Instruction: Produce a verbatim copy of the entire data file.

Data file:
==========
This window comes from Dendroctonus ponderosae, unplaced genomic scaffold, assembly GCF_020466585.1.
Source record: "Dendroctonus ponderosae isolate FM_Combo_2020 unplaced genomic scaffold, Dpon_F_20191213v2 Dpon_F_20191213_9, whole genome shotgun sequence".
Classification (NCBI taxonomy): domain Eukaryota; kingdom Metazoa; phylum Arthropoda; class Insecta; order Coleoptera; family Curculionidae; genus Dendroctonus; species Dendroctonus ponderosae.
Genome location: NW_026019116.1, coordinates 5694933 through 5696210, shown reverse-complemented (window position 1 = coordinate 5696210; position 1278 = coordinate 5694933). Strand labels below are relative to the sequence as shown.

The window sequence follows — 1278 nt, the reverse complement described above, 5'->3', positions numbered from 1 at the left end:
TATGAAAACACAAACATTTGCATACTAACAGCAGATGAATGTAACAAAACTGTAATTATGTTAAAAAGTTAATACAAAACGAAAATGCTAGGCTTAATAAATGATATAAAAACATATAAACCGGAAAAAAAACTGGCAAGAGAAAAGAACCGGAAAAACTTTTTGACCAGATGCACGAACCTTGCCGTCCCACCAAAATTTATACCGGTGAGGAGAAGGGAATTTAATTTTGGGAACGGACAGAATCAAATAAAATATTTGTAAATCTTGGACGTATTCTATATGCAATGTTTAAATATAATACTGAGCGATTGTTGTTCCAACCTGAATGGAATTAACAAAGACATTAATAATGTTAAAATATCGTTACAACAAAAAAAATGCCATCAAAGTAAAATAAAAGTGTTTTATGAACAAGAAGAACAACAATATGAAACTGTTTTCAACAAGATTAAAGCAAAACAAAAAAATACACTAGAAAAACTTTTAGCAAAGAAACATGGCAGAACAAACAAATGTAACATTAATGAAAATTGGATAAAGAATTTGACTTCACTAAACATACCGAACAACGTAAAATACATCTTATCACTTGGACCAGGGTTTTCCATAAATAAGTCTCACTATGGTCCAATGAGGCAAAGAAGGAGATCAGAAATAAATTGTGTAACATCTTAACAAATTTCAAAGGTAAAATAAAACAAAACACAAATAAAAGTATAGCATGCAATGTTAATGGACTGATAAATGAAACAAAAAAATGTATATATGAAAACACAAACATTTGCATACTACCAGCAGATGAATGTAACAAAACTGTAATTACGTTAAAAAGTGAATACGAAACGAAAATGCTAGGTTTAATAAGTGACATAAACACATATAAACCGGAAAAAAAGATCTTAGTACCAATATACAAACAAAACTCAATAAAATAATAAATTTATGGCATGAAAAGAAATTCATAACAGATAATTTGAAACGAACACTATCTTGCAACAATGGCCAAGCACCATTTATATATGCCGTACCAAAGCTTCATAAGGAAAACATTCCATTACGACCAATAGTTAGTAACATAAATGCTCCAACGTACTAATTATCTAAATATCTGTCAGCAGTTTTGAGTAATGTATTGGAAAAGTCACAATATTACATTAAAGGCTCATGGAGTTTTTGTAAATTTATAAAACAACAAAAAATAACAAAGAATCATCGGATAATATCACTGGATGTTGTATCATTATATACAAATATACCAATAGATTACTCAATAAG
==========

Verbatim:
This window comes from Dendroctonus ponderosae, unplaced genomic scaffold, assembly GCF_020466585.1.
Source record: "Dendroctonus ponderosae isolate FM_Combo_2020 unplaced genomic scaffold, Dpon_F_20191213v2 Dpon_F_20191213_9, whole genome shotgun sequence".
Classification (NCBI taxonomy): domain Eukaryota; kingdom Metazoa; phylum Arthropoda; class Insecta; order Coleoptera; family Curculionidae; genus Dendroctonus; species Dendroctonus ponderosae.
Genome location: NW_026019116.1, coordinates 5694933 through 5696210, shown reverse-complemented (window position 1 = coordinate 5696210; position 1278 = coordinate 5694933). Strand labels below are relative to the sequence as shown.

The window sequence follows — 1278 nt, the reverse complement described above, 5'->3', positions numbered from 1 at the left end:
TATGAAAACACAAACATTTGCATACTAACAGCAGATGAATGTAACAAAACTGTAATTATGTTAAAAAGTTAATACAAAACGAAAATGCTAGGCTTAATAAATGATATAAAAACATATAAACCGGAAAAAAAACTGGCAAGAGAAAAGAACCGGAAAAACTTTTTGACCAGATGCACGAACCTTGCCGTCCCACCAAAATTTATACCGGTGAGGAGAAGGGAATTTAATTTTGGGAACGGACAGAATCAAATAAAATATTTGTAAATCTTGGACGTATTCTATATGCAATGTTTAAATATAATACTGAGCGATTGTTGTTCCAACCTGAATGGAATTAACAAAGACATTAATAATGTTAAAATATCGTTACAACAAAAAAAATGCCATCAAAGTAAAATAAAAGTGTTTTATGAACAAGAAGAACAACAATATGAAACTGTTTTCAACAAGATTAAAGCAAAACAAAAAAATACACTAGAAAAACTTTTAGCAAAGAAACATGGCAGAACAAACAAATGTAACATTAATGAAAATTGGATAAAGAATTTGACTTCACTAAACATACCGAACAACGTAAAATACATCTTATCACTTGGACCAGGGTTTTCCATAAATAAGTCTCACTATGGTCCAATGAGGCAAAGAAGGAGATCAGAAATAAATTGTGTAACATCTTAACAAATTTCAAAGGTAAAATAAAACAAAACACAAATAAAAGTATAGCATGCAATGTTAATGGACTGATAAATGAAACAAAAAAATGTATATATGAAAACACAAACATTTGCATACTACCAGCAGATGAATGTAACAAAACTGTAATTACGTTAAAAAGTGAATACGAAACGAAAATGCTAGGTTTAATAAGTGACATAAACACATATAAACCGGAAAAAAAGATCTTAGTACCAATATACAAACAAAACTCAATAAAATAATAAATTTATGGCATGAAAAGAAATTCATAACAGATAATTTGAAACGAACACTATCTTGCAACAATGGCCAAGCACCATTTATATATGCCGTACCAAAGCTTCATAAGGAAAACATTCCATTACGACCAATAGTTAGTAACATAAATGCTCCAACGTACTAATTATCTAAATATCTGTCAGCAGTTTTGAGTAATGTATTGGAAAAGTCACAATATTACATTAAAGGCTCATGGAGTTTTTGTAAATTTATAAAACAACAAAAAATAACAAAGAATCATCGGATAATATCACTGGATGTTGTATCATTATATACAAATATACCAATAGATTACTCAATAAG